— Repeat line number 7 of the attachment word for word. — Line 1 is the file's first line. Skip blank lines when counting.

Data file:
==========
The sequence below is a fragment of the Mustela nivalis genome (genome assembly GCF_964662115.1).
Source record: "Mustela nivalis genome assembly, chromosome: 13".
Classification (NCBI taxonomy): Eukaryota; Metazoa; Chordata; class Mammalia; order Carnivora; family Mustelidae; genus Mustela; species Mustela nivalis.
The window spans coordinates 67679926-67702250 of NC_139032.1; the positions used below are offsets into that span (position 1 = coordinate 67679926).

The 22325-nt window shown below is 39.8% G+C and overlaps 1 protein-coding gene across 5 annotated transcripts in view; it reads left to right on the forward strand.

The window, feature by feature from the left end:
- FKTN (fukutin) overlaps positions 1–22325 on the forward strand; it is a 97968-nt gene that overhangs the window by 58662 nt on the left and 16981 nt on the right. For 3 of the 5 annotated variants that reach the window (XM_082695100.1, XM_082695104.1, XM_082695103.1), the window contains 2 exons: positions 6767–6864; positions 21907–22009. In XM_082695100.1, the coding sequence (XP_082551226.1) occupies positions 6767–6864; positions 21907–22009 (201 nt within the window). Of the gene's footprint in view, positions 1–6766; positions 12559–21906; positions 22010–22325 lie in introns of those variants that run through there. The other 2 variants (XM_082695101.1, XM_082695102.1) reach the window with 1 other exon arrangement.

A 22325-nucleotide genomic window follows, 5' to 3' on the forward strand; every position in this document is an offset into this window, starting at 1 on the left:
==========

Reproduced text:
- FKTN (fukutin) overlaps positions 1–22325 on the forward strand; it is a 97968-nt gene that overhangs the window by 58662 nt on the left and 16981 nt on the right. For 3 of the 5 annotated variants that reach the window (XM_082695100.1, XM_082695104.1, XM_082695103.1), the window contains 2 exons: positions 6767–6864; positions 21907–22009. In XM_082695100.1, the coding sequence (XP_082551226.1) occupies positions 6767–6864; positions 21907–22009 (201 nt within the window). Of the gene's footprint in view, positions 1–6766; positions 12559–21906; positions 22010–22325 lie in introns of those variants that run through there. The other 2 variants (XM_082695101.1, XM_082695102.1) reach the window with 1 other exon arrangement.